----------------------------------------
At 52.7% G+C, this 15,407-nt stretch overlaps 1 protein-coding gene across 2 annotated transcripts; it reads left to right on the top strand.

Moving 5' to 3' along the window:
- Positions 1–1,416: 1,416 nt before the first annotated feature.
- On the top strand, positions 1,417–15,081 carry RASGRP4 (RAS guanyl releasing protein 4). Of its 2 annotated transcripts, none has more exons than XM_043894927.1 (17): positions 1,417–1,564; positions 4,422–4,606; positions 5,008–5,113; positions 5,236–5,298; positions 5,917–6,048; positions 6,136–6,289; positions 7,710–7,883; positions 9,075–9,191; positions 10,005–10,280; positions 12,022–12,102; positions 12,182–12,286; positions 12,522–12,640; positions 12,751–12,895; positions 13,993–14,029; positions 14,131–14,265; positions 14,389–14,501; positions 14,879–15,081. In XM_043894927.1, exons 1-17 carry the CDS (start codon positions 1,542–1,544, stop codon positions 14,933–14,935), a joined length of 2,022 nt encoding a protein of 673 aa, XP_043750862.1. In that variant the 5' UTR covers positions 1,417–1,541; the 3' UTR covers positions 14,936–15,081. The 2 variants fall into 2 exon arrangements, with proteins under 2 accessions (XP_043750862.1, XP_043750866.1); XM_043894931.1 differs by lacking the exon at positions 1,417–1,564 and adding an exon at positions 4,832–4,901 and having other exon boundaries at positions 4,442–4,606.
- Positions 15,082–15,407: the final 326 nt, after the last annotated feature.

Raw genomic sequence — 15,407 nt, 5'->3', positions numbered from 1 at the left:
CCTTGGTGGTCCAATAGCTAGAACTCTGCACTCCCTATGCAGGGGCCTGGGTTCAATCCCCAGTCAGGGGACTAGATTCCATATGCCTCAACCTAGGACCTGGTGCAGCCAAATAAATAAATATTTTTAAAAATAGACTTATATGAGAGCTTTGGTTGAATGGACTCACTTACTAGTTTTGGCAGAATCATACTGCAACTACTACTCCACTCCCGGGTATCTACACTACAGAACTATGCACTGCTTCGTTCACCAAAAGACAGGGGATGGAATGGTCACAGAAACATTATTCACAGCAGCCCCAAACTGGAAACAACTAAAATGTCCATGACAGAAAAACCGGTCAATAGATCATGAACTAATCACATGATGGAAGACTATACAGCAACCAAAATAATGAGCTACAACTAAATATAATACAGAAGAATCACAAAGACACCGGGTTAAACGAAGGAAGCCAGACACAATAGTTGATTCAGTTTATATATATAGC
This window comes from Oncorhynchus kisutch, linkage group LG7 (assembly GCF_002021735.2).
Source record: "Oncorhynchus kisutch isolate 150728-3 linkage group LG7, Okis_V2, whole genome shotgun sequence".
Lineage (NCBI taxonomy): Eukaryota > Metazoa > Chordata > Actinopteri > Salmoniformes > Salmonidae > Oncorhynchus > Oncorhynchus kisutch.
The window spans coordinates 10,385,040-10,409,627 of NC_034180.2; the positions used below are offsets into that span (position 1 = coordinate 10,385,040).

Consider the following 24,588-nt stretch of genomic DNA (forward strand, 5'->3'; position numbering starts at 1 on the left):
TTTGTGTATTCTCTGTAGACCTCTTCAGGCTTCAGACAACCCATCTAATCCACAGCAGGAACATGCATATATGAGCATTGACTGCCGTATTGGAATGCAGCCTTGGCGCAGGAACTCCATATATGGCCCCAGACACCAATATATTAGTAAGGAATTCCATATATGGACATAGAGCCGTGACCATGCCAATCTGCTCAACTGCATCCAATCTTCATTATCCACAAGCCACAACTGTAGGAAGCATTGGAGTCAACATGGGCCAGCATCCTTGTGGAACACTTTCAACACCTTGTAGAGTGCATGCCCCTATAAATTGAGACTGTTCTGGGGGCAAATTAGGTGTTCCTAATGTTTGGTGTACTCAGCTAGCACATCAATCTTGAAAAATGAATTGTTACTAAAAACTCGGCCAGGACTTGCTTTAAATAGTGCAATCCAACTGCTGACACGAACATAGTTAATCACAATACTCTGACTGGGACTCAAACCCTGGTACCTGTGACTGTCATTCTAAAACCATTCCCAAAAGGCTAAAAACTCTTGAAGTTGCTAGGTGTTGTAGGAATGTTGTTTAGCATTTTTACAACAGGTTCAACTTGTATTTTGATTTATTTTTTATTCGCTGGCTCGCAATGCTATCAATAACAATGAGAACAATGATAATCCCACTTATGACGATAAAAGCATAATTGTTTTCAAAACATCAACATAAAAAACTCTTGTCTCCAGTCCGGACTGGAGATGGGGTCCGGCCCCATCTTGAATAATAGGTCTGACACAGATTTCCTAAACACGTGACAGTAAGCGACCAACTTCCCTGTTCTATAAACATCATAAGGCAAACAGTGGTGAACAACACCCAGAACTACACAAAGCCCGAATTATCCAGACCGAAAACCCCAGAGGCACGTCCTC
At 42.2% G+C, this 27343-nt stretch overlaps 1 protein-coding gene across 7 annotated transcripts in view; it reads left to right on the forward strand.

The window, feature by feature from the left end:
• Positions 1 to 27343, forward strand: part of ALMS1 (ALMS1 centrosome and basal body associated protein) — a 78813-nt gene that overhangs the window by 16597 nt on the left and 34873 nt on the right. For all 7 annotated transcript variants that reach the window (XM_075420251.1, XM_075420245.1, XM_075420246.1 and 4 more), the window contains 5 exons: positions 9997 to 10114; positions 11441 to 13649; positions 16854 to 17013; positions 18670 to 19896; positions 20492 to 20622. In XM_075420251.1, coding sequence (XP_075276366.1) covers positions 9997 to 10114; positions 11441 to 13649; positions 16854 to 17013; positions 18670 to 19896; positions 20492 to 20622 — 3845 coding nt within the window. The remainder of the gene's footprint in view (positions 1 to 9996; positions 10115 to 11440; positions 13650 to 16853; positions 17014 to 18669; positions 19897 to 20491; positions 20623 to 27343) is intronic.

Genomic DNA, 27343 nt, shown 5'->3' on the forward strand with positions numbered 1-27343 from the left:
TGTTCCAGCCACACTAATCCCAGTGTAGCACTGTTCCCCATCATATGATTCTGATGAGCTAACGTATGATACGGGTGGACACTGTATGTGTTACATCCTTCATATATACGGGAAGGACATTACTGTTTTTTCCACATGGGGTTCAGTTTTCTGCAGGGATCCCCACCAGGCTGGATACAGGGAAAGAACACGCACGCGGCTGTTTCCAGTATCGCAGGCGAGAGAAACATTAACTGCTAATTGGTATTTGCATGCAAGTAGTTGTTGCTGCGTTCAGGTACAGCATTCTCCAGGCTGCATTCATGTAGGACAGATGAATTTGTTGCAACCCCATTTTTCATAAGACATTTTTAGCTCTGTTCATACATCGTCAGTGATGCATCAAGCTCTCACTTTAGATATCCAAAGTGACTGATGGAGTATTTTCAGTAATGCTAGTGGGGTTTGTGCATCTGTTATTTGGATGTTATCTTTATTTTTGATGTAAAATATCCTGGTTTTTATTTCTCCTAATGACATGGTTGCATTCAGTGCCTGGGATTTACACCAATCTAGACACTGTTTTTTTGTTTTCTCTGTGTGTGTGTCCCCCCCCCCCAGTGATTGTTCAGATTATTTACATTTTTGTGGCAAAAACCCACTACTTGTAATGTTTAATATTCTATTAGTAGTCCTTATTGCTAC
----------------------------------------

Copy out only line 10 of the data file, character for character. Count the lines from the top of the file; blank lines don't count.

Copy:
Lineage (NCBI taxonomy): Eukaryota > Metazoa > Chordata > Actinopteri > Salmoniformes > Salmonidae > Oncorhynchus > Oncorhynchus kisutch.